THE BASQUE COUNTRY: A CULTURAL HISTORY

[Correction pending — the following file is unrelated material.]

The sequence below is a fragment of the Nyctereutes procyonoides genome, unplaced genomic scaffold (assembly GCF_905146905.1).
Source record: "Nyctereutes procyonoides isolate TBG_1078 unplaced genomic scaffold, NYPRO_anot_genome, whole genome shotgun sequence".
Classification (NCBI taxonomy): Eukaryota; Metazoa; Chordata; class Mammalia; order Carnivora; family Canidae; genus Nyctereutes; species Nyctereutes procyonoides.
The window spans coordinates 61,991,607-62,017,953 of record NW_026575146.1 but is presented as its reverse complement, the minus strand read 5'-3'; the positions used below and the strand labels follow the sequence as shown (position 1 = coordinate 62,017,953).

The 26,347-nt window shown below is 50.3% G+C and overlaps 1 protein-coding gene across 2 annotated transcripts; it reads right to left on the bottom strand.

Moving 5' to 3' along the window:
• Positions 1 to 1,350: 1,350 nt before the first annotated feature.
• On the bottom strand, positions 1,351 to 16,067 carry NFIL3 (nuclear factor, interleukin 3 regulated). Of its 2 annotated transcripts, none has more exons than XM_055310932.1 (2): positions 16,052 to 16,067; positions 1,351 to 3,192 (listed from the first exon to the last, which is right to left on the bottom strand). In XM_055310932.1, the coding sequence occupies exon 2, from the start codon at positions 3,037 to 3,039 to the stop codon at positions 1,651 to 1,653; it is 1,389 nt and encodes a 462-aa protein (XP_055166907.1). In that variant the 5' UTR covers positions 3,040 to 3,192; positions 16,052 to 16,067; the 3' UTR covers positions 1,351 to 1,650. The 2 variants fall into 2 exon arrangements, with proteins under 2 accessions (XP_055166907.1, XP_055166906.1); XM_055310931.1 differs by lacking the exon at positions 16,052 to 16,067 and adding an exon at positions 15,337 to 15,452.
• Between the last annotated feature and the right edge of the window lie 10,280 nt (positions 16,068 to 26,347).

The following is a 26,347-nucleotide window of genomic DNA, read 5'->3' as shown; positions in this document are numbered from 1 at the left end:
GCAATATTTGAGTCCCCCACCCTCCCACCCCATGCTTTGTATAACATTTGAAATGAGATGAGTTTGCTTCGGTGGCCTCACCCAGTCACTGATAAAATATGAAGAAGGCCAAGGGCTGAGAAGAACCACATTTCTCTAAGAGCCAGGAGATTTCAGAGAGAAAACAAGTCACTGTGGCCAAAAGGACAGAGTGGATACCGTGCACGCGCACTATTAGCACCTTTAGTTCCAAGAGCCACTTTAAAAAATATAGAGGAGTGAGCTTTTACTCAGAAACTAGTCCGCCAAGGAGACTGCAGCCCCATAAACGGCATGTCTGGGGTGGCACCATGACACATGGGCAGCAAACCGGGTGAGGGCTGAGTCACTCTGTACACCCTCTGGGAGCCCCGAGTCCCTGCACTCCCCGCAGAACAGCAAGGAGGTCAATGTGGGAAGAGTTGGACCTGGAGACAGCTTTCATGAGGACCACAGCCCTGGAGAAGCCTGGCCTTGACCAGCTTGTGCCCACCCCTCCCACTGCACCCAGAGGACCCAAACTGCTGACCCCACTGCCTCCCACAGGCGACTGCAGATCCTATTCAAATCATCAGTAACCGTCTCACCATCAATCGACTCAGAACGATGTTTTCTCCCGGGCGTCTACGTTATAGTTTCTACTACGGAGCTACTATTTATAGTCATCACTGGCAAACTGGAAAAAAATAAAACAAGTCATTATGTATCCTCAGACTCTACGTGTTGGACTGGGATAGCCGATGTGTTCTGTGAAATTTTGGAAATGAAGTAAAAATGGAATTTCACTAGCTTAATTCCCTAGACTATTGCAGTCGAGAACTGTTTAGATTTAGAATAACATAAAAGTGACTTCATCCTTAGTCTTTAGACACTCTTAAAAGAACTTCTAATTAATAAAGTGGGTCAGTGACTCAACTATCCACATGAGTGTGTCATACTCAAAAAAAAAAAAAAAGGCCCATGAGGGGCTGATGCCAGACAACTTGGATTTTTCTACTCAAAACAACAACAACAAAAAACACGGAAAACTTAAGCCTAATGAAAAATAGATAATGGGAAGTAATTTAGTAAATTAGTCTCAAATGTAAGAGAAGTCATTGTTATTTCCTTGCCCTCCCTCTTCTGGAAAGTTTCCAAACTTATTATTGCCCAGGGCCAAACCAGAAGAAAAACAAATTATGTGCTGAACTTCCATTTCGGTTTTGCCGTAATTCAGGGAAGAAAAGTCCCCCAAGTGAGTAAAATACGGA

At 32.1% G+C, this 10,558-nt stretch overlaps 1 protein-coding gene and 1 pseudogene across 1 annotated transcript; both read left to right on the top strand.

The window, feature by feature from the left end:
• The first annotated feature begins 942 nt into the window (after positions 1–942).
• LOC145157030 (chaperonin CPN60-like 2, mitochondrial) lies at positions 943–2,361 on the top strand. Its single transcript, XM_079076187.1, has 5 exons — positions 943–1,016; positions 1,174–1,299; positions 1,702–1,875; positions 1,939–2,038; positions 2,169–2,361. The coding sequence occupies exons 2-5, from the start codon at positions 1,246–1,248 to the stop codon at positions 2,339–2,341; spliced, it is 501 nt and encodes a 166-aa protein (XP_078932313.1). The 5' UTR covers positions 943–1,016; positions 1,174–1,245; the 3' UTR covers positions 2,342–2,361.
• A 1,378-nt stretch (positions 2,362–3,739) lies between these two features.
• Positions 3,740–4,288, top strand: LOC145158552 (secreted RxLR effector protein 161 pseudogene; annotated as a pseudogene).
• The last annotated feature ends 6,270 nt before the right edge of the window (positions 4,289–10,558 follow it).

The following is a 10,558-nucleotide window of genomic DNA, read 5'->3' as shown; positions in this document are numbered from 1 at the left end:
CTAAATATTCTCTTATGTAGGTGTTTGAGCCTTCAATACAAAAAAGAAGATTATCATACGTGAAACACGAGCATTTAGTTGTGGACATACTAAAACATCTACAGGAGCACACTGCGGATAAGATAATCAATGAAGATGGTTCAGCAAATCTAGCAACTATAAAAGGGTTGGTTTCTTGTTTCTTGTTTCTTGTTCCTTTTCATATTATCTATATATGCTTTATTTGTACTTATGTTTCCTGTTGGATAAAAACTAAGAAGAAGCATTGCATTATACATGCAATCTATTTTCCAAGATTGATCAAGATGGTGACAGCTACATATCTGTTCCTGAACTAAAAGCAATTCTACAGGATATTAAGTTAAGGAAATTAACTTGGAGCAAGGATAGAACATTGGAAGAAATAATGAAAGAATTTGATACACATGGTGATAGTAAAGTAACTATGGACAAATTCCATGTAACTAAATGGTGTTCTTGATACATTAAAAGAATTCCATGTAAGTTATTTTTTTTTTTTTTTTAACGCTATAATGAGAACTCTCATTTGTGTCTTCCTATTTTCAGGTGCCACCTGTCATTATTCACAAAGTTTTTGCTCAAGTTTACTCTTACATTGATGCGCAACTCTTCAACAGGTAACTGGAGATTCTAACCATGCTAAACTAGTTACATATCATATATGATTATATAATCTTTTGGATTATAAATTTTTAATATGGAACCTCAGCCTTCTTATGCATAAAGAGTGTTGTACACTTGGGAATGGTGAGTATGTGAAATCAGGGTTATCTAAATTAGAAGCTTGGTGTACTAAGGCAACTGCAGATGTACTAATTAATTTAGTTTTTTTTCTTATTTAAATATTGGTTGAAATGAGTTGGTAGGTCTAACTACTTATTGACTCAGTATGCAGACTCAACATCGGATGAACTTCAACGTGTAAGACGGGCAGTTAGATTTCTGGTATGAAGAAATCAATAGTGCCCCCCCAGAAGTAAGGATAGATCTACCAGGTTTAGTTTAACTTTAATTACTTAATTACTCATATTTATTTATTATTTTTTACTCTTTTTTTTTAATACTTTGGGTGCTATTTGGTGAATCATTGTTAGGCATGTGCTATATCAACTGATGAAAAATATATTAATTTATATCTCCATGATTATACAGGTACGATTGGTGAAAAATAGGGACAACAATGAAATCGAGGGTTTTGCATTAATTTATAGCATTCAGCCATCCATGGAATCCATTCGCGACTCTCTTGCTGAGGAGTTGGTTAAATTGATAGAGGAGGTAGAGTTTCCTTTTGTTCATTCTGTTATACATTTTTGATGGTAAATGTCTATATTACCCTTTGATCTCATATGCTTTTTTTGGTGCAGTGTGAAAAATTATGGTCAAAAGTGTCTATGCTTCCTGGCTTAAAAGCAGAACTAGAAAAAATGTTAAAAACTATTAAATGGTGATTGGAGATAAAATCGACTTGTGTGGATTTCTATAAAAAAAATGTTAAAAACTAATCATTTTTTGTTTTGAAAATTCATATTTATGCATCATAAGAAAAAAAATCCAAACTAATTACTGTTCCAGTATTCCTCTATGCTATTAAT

The Basque Country is a land of fascinating paradoxes and enigmas. Home to one of Europe's oldest peoples and most mysterious languages, with a living folklore rich in archaic rituals and dances, it also boasts a dynamic modern energy, with the reinvention of Bilbao creating a model for the twenty-first-century city. In The Basque Country, Paddy Woodworth takes us on a sweeping tour of this enchanting land. We discover a small territory which abounds in big contrasts, ranging from moist green valleys to semi-desert badlands, from snowy sierras to sandy beaches, from harsh industrial landscapes to bucolic beech woods. The book reveals how this often idyllic scenery forms the backdrop for a land of ancient and modern culture, where Basque poets still compose spontaneous stanzas in public contests and where strange age-old sports--rock lifting, goose decapitation--are still held at fiestas. Likewise, the region has made important contributions to modern culture, through novelists like Bernardo Atxaga, sculptors like Eduardo Chillida, painters like Zuluoaga, and cineastes like Julio Medem. And of course Bilbao's flagship museum, the Guggenheim, designed by Frank O. Gehry, may be the best work of architecture of the last century. Here then is a marvelous guide to the culture and landscape of one of the most intriguing places on Earth.